Finally the job is done. The worm is happy and it lays there in the darkness, dreaming of the day it will emerge a level-one badass: a magical worm with wings. Yet what happens next is quite unexpected and tragic. Without any notice it is pulled from its tray and thrown into a pot of boiling water.

This is the only way to remove the silk from the little seahorse-wolf creature. It is flipped around and around as its silk is pulled away, through a collection of bicycle wheels and pulleys. The system is archaic but efficient and the cocoon’s figure eight pattern quickly unwinds leaving the worm naked and lifeless in the water.

The result from one cocoon is 250 meters of gorgeous yellow or cream silk.

Nothing goes to waste. The worms are eaten by the workers and the unusable outer floss of the cocoon becomes stuffing material for pillows and blankets.

To prepare the usable silk as weaving material it continues through a multi-day process: it is soaked overnight in rice water, rinsed, dried and then boiled in a pot of ash water to create a softer more silk-like texture. It’s then hand twisted in a single or double thread and finally dyed using the plants in Mulberries gardens. On this particular day, a few thick bundles of radiant orange and dark blue silk hung from the post drying in the sun.

Our final stop was the weaving room, a tightly packed space of inward facing looms.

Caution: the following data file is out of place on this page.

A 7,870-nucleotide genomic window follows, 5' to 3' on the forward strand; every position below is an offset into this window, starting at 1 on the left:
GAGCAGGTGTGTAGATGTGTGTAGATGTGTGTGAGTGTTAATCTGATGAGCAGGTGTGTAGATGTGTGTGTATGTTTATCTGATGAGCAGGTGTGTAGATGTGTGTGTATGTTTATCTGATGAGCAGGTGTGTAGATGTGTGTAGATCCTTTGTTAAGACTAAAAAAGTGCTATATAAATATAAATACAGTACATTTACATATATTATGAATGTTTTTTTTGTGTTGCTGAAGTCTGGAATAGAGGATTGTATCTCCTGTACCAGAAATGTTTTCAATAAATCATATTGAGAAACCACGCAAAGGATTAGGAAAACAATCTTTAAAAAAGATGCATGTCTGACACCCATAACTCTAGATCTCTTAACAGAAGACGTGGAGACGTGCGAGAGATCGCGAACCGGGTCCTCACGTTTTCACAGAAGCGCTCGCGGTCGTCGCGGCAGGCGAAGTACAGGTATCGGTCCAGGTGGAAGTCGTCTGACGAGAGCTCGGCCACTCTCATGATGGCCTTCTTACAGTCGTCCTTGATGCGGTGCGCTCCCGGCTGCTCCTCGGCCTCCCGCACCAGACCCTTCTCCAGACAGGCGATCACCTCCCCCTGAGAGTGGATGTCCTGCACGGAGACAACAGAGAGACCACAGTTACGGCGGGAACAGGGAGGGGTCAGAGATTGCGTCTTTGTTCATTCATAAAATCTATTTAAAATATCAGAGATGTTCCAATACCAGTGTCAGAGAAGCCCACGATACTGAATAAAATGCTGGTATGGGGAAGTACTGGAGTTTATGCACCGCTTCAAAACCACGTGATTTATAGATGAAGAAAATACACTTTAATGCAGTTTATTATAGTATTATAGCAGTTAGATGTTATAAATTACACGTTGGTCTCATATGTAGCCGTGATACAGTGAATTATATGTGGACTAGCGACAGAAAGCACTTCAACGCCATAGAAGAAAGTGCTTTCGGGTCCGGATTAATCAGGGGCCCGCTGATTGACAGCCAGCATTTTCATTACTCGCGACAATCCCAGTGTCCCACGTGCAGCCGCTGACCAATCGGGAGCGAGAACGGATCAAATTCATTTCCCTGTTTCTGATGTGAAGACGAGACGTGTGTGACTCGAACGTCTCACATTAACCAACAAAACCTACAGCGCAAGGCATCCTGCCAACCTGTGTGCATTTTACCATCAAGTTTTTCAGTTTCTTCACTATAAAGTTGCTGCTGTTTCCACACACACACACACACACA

“It’s sticky rice season so no one is weaving right now. Everyone’s in the fields working but maybe they’ll return in a few weeks. You wouldn’t believe how loud this place gets. People are just talking and laughing all day long.”

It was easy to imagine. I walked around the perimeter and peered into a place so incredibly rich with creativity. All of the artists were at different stages; some looms exposed a few feet of design and color scheme while others had just finished the skeleton of their work, a tedious process of arranging the threads through wefts and combs. In time, every project in the room would reach completion and a new set of projects months down the road would begin again.

Before leaving we stopped by the small on-site shop that sold silk products made on the farm. I admired the shawls and scarves that had taken weeks to make by hand using the cocoons of thousands of magical worms. Out of the corner of my eye I saw Brad running his fingers over a silk shirt.

We quickly agreed that a $100 silk shirt was not in the cards, and “besides”, I told Brad, “you could never pull of wearing a silk shirt”.  Instead we settled for some mulberry tea and a silk soap sleeve. At least this way we could keep ourselves smelling like berries.